Setting goals

Short-term may be said to involve processes that show results within a year; medium-term plans aim for results that take several years to achieve and long-term plans include overall goals set four or five years in the future and may be dependent on reaching the medium-term targets.

Short-term goals should relate to long-term goals and align with your career plan and commitments; so, short-term goals should lead naturally to your long-term goals. You need to be reasonable, realistic and flexible in designing your career plan. Things change, circumstances change and, above all, you change and grow.

It’s a good idea to have a timeline, chunk down your career plan into sensible goals and ensure you have enough time to realistically complete each step, write yourself a checklist for what you need to finish at each stage.

Think ahead

  • How is will the short-term plan help to achieve your end goal?
  • What elements of the plan are within your control? Which are outside of it?
  • What will you do if you can’t accomplish part of your plan?

If you can identify this information early it will help you keep your short-term planning up to date.

Assess your career and what you want to achieve this year; evaluate your situation and measure yourself against the goals you set yourself at New Year; then plan to close any gap between where you are and where you want be. Reflect on what you have done and learned and achieved.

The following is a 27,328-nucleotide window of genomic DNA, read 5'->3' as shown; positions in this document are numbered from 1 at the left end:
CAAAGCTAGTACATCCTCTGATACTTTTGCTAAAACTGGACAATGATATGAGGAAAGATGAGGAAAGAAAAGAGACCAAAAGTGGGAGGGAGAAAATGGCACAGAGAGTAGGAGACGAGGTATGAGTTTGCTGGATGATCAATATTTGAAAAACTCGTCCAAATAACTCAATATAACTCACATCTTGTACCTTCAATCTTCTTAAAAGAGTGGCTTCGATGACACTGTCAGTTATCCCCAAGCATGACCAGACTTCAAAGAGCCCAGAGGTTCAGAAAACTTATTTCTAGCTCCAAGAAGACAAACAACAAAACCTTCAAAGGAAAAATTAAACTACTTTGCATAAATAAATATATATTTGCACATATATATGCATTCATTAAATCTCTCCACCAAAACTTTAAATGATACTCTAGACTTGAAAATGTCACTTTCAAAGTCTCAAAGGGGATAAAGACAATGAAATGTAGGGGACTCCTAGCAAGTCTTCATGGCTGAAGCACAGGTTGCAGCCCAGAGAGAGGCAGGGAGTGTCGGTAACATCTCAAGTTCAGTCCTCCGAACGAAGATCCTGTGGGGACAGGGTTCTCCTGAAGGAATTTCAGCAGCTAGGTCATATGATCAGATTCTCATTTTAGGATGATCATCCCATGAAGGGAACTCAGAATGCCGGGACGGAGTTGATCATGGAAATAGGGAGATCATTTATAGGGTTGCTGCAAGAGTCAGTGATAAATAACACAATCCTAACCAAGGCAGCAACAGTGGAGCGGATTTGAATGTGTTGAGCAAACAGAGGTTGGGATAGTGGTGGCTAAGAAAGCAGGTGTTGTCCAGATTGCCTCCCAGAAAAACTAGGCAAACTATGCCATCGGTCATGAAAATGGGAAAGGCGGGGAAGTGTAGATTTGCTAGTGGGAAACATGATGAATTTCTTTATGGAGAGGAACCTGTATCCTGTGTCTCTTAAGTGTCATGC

Plan for the future

  • Is each element of the short-term plan directly relevant to your medium-term goals?
  • Do you have a back-up plan if something doesn’t work out?
  • Can you foresee personal or professional challenges that may complicate your plan?

Adjust your timeline using annual blocks for one year, two year and five years from now, as putting your long-term goals into perspective will help you understand the steps you need to take immediately.

When you have built your career plan, remember to revisit and revise it regularly to ensure it continues to align with your goals and commitments, incorporate changes as needed to ensure that you’re following the timelines you set for yourself. You need to be able to adapt to challenges as they arise and take advantage of new opportunities as cross your path, without losing sight of what’s important to you in the long run.

Why it matters

The better your planning and preparation the more you will benefit. Don’t limit yourself, if you have a good understanding of what interests you, what motivates you and what you value in your career then the world is your oyster. You will need to invest in yourself to fulfil your potential so think about how your strengths can best be deployed in your current role and your future career plan.

Michael Moran

Michael is CEO and Founder of 10Eighty. He is passionate about helping people maximise their potential and believes everyone should have job satisfaction and a successful career. He helps organisations design jobs and career paths that maximise employee engagement. As an avid reader/commentator on the world of work and sport, he regularly draws parallels between the two. You could describe Michael as a budding author with “The Guide to Everlasting Employability” already under his belt, and technophile who’s created 2 career management apps to help people manage their careers.

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